Although the mechanisms may be different, the overall concept of loop domain organization, established in Drosophila, also appears to hold true for CTCF insulator sites. Before discussing this in detail, it is useful to review what is known about long-range interactions within the nucleus. Much of our knowledge comes from Chromatin Conformation Capture (3C) and its elaborations, measurements that detect contacts between distant DNA sequences, in combination with DNA and RNA fluorescent in situ hybridization (FISH). Studies over a number of years have revealed that enhancers, locus control elements, and promoters are in contact with one another when genes are being transcribed [9]. Other recent studies [10] have made it clear that most or all active genes are transcribed while associated with RNA polymerase (pol) II transcription factories containing many pol II molecules. A given factory is visited by many genes, with the effect of bringing individual genes that are widely separated on a chromosome, or even situated on different chromosomes, into proximity. The formation of loop domains thus appears to be a common and necessary process associated with transcription in eukaryotes.
This point of view has strongly influenced recent papers analyzing CTCF insulator function. CTCF can interact with itself and with other proteins that may allow it to form clusters, which, as in the case of gypsy, would lead to formation of discrete domains [11]. Recent data confirm that CTCF molecules bound to distant sites, even on different chromosomes, can interact with one another in vivo [12].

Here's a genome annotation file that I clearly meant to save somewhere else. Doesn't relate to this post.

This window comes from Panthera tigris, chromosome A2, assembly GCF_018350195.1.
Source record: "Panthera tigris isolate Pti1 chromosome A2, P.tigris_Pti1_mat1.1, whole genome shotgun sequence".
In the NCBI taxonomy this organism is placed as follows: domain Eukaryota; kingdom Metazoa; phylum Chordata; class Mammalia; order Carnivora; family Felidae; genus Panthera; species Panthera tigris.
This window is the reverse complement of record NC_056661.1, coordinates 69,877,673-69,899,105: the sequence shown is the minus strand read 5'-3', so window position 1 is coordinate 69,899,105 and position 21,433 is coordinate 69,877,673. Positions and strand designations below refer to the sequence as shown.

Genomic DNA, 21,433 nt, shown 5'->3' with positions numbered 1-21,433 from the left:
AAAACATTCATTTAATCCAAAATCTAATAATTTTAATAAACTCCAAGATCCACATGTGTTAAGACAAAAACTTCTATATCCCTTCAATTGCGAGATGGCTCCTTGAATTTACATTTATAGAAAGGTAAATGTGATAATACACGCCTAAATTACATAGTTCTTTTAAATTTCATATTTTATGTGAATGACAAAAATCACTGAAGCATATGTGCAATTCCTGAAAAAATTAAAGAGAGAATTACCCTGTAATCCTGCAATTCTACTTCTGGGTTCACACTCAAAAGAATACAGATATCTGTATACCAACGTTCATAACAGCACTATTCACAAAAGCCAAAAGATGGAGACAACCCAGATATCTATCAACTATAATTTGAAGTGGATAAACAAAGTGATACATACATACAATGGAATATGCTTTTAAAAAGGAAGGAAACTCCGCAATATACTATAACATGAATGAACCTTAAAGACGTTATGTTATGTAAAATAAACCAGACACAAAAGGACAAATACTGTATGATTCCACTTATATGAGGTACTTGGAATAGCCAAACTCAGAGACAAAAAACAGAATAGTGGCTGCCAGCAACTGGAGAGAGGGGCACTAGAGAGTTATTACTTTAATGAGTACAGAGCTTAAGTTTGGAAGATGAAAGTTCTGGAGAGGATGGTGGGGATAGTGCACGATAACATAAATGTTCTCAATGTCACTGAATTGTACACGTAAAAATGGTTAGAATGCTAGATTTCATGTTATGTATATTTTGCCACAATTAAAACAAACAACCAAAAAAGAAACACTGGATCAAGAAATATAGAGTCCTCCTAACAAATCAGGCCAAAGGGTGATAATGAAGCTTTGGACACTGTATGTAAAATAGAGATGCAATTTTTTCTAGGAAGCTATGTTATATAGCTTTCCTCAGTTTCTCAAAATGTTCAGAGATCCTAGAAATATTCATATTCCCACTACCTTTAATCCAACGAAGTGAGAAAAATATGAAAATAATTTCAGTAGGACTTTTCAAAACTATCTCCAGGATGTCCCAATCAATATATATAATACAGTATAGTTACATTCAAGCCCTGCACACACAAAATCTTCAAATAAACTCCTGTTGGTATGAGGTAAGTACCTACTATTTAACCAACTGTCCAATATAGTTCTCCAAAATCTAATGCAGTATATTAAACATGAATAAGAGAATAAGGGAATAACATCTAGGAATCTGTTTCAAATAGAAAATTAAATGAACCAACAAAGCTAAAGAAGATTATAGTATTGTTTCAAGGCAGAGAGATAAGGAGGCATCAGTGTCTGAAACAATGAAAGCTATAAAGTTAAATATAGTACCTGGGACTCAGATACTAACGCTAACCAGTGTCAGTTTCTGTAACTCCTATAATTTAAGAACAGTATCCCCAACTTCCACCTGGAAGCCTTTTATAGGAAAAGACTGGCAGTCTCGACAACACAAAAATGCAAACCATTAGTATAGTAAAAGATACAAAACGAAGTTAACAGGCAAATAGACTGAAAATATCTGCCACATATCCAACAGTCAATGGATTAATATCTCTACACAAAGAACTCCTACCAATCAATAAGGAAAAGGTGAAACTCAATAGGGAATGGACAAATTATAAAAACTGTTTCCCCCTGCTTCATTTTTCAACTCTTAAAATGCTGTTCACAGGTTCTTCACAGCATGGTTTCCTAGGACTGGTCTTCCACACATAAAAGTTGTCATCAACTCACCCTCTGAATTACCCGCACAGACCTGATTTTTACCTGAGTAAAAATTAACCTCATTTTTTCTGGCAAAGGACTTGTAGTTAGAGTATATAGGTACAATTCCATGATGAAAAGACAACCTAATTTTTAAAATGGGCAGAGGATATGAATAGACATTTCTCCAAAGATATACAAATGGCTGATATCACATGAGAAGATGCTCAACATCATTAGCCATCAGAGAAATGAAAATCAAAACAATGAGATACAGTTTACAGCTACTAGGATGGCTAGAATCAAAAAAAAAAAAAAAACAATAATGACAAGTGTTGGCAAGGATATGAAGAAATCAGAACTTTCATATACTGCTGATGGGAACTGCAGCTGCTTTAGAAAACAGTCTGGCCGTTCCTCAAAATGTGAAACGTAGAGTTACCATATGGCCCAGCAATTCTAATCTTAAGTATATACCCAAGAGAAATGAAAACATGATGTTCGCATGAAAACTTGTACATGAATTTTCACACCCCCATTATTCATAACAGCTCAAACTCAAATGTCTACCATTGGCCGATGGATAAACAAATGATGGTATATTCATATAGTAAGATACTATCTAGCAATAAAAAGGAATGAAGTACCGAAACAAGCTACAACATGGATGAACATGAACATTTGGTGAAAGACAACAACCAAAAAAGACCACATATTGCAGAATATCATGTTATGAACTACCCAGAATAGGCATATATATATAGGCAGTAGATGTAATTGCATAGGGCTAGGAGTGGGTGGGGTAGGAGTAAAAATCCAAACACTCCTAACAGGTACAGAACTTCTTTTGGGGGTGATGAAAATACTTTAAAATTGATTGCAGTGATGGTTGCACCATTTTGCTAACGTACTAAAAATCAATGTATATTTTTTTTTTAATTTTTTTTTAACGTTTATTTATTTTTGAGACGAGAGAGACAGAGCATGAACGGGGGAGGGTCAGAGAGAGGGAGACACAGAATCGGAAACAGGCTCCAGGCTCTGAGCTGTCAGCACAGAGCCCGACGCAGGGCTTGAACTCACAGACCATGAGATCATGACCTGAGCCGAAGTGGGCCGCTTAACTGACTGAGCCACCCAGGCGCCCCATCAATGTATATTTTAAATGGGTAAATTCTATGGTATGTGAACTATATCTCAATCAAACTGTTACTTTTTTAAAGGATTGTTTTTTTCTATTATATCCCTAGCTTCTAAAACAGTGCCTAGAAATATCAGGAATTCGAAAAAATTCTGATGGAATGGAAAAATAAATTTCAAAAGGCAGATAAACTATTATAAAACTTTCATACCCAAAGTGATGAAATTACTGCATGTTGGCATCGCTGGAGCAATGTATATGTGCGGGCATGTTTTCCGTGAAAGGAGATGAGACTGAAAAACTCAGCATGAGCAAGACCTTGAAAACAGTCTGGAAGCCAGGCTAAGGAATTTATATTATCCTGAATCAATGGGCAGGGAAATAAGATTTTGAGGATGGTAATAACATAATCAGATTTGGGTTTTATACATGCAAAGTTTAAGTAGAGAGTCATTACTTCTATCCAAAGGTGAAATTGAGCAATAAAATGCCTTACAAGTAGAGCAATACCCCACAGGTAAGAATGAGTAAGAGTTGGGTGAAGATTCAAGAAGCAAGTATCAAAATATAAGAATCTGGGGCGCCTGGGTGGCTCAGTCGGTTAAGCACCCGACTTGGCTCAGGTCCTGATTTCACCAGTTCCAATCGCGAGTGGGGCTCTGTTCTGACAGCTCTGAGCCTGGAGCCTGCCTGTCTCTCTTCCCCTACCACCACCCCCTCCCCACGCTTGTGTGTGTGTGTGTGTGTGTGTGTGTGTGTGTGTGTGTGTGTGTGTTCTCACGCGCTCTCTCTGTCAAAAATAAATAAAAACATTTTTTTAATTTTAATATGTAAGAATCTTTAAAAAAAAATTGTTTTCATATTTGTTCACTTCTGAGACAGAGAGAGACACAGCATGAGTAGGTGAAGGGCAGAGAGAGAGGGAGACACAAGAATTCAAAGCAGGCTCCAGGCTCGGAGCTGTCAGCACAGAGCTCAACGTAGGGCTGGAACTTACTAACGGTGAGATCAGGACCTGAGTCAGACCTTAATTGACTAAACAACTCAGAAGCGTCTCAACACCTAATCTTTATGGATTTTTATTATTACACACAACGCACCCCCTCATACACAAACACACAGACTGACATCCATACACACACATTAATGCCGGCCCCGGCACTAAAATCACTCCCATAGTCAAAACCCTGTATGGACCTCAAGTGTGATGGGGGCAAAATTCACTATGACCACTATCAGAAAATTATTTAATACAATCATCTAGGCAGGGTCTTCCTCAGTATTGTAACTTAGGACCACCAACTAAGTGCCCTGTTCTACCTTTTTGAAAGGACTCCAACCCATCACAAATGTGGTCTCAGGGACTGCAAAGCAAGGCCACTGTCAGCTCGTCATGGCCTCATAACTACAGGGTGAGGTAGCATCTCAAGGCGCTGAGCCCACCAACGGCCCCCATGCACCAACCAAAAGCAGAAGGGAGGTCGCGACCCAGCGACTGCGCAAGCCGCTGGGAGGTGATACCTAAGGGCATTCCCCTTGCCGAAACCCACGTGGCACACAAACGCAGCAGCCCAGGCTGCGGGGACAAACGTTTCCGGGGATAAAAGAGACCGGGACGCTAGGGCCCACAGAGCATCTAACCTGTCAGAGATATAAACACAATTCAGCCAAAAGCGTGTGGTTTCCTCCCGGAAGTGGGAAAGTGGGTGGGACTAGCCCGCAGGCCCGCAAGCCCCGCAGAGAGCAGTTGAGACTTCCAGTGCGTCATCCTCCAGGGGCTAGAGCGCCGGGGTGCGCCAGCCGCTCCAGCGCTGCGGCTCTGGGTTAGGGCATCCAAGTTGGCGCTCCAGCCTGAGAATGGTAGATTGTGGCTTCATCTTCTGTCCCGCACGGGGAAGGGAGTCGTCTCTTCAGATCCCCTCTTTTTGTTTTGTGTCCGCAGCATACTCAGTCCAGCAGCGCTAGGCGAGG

Physical interactions among cis-regulatory elements have been most elegantly demonstrated at the mouse β-globin locus. In differentiated primitive and definitive erythroid cells, where the globin genes are expressed, the distant locus control regions (LCRs) cluster together with the developmentally appropriate promoters to form an active chromatin hub (ACH) [9]. These interactions are absent in embryonic day 12.5 erythroid progenitor cells, which do not express globin. There are three CTCF-binding sites upstream of the mouse β-globin locus and one downstream [13,14]. Recent 3C results [15] show that, in erythroid progenitor cells, all the CTCF sites are in contact with one another, maintaining a compact domain structure that is dependent on CTCF expression (Fig. 1C). However, at later developmental stages, neither CTCF nor its downstream binding site is necessary for establishment of an ACH or for proper expression of the globin genes.
A more complicated picture emerges from 3C analysis of the mouse imprinted Igf2/H19 locus. Four CTCF-binding sites are situated at the imprinted control region (ICR) that lies between the Igf2 gene and downstream endodermal and mesodermal enhancers. These sites are occupied by CTCF on the maternally inherited allele, but the DNA of the paternal copy is methylated at the ICR, preventing CTCF binding and abolishing insulator function (Fig. 1A) [46]. Mice in which the two alleles can be distinguished have been used in 3C experiments to study insulator effects on higher order structure [16,17]. Contacts are detected between the ICR and one of two upstream, imprinted DNA methylated regions (DMR), DMR1 and DMR2 (Fig. 1D, panels a and b). These contacts differ on the two alleles, suggesting a way in which allele-specific interaction between the enhancer and an Igf2 promoter could occur to give rise to allele-specific Igf2 expression.